Divine Comedy, Cary's Translation, Hell eBook

This eBook from the Gutenberg Project consists of approximately 106 pages of information about Divine Comedy, Cary's Translation, Hell.
Down falls, and winds a river flood beneath
Through the green pastures.  Soon as in his course
The steam makes head, Benacus then no more
They call the name, but Mincius, till at last
Reaching Governo into Po he falls. 
Not far his course hath run, when a wide flat
It finds, which overstretchmg as a marsh
It covers, pestilent in summer oft. 
Hence journeying, the savage maiden saw
’Midst of the fen a territory waste
And naked of inhabitants.  To shun
All human converse, here she with her slaves
Plying her arts remain’d, and liv’d, and left
Her body tenantless.  Thenceforth the tribes,
Who round were scatter’d, gath’ring to that place
Assembled; for its strength was great, enclos’d
On all parts by the fen.  On those dead bones
They rear’d themselves a city, for her sake,
Calling it Mantua, who first chose the spot,
Nor ask’d another omen for the name,
Wherein more numerous the people dwelt,
Ere Casalodi’s madness by deceit
Was wrong’d of Pinamonte.  If thou hear
Henceforth another origin assign’d
Of that my country, I forewarn thee now,
That falsehood none beguile thee of the truth.”

I answer’d:  “Teacher, I conclude thy words
So certain, that all else shall be to me
As embers lacking life.  But now of these,
Who here proceed, instruct me, if thou see
Any that merit more especial note. 
For thereon is my mind alone intent.”

He straight replied:  “That spirit, from whose cheek
The beard sweeps o’er his shoulders brown, what time
Graecia was emptied of her males, that scarce
The cradles were supplied, the seer was he
In Aulis, who with Calchas gave the sign
When first to cut the cable.  Him they nam’d
Eurypilus:  so sings my tragic strain,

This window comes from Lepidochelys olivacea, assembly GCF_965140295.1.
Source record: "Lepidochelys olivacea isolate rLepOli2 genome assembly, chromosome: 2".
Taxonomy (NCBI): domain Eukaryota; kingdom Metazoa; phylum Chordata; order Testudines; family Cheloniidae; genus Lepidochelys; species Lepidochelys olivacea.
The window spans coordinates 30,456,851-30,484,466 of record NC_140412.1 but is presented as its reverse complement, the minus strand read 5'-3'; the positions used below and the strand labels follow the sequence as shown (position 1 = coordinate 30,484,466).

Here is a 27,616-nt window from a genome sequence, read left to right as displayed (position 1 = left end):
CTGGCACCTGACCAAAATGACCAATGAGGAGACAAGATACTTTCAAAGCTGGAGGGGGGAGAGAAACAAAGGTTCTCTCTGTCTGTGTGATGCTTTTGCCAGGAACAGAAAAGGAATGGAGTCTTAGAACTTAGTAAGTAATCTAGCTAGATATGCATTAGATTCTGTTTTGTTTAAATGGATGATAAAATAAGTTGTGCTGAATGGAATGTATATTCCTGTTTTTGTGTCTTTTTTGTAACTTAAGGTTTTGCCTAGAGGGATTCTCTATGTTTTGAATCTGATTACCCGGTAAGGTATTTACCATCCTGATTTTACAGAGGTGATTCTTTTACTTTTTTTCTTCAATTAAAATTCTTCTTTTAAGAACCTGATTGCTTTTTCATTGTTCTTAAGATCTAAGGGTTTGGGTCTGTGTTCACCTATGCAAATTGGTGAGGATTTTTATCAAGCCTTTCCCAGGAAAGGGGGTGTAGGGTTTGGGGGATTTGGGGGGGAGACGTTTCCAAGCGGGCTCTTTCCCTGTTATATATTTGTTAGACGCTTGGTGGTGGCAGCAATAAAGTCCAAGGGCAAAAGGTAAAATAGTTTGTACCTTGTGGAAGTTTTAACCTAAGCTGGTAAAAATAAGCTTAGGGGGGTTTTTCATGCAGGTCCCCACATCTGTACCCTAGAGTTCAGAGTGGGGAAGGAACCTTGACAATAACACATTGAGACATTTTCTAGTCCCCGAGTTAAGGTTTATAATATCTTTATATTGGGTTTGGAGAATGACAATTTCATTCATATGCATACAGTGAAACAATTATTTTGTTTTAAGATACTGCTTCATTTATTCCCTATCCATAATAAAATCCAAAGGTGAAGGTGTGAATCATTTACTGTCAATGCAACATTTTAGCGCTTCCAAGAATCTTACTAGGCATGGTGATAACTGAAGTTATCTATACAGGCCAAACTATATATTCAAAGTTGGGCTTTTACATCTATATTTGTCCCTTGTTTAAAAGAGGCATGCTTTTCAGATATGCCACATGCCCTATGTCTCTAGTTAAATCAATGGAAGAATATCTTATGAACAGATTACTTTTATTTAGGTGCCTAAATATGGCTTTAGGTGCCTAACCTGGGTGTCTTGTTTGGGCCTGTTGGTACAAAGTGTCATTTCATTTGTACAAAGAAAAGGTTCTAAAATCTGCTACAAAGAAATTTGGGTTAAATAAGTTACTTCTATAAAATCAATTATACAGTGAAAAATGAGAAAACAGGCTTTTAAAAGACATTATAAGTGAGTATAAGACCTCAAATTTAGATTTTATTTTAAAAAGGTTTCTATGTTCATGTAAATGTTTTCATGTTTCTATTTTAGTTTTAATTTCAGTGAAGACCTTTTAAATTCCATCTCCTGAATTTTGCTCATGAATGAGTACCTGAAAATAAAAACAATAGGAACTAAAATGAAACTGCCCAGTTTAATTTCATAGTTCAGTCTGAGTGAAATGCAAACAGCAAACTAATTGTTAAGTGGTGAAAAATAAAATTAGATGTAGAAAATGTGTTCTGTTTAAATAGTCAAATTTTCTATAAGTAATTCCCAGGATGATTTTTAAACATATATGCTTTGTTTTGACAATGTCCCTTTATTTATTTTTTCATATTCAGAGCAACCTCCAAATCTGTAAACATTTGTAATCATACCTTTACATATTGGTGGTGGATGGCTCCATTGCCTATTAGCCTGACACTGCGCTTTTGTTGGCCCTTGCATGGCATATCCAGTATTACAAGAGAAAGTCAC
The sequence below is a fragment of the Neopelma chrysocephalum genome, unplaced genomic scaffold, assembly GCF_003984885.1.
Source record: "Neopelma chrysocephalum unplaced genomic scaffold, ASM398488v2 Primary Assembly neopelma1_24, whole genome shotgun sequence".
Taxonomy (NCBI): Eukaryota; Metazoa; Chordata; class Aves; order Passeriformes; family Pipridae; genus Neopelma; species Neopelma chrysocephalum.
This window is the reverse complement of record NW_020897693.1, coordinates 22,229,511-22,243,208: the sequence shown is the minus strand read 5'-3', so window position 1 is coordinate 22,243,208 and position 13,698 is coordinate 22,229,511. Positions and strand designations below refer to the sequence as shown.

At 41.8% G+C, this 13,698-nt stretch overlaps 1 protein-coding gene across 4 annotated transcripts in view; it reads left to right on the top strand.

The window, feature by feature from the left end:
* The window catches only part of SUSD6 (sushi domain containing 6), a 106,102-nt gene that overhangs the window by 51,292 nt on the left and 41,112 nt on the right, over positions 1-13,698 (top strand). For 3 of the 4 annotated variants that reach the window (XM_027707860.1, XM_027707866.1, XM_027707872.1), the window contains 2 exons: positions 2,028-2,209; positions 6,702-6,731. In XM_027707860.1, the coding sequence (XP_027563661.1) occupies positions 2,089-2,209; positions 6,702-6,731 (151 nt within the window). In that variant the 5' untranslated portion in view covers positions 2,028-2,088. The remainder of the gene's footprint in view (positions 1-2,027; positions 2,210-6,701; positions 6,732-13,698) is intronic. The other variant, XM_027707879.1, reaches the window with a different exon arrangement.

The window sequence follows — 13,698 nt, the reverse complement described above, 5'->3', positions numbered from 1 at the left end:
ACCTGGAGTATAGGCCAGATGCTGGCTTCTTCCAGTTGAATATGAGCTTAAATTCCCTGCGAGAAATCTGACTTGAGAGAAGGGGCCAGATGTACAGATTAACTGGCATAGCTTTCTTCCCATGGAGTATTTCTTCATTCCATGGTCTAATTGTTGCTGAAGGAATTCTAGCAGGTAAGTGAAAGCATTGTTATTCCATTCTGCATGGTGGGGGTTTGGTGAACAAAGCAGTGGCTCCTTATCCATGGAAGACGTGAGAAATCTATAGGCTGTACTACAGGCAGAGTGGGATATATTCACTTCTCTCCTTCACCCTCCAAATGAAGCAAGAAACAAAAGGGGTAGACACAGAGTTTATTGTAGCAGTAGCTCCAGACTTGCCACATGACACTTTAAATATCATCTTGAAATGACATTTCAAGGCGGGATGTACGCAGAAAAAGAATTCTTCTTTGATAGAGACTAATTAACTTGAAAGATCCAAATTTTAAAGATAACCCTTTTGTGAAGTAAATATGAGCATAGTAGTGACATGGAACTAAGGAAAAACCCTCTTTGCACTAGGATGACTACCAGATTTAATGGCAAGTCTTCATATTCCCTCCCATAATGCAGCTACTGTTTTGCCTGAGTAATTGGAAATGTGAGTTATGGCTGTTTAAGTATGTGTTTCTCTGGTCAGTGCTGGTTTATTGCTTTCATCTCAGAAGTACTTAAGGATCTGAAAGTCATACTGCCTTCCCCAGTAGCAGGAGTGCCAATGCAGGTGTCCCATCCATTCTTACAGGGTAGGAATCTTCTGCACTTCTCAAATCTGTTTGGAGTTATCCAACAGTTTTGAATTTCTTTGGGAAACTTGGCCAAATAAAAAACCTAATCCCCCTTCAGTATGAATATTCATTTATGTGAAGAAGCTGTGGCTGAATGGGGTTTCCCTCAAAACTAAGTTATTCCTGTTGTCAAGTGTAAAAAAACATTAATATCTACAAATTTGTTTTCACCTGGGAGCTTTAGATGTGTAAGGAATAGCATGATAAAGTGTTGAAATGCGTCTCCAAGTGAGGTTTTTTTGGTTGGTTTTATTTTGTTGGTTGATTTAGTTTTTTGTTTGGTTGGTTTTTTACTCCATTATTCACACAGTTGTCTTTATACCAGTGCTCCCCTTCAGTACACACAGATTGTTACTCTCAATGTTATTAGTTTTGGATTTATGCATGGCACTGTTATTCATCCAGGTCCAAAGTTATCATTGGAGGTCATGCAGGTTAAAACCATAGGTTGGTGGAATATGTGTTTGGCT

In which majestic measure well thou know’st,
Who know’st it all.  That other, round the loins
So slender of his shape, was Michael Scot,
Practis’d in ev’ry slight of magic wile.

“Guido Bonatti see:  Asdente mark,
Who now were willing, he had tended still
The thread and cordwain; and too late repents.

“See next the wretches, who the needle left,
The shuttle and the spindle, and became
Diviners:  baneful witcheries they wrought
With images and herbs.  But onward now: 
For now doth Cain with fork of thorns confine
On either hemisphere, touching the wave
Beneath the towers of Seville.  Yesternight
The moon was round.  Thou mayst remember well: 
For she good service did thee in the gloom
Of the deep wood.”  This said, both onward mov’d.

CANTO XXI

Thus we from bridge to bridge, with other talk,
The which my drama cares not to rehearse,
Pass’d on; and to the summit reaching, stood
To view another gap, within the round
Of Malebolge, other bootless pangs.

Marvelous darkness shadow’d o’er the place.

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Divine Comedy, Cary's Translation, Hell from Project Gutenberg. Public domain.
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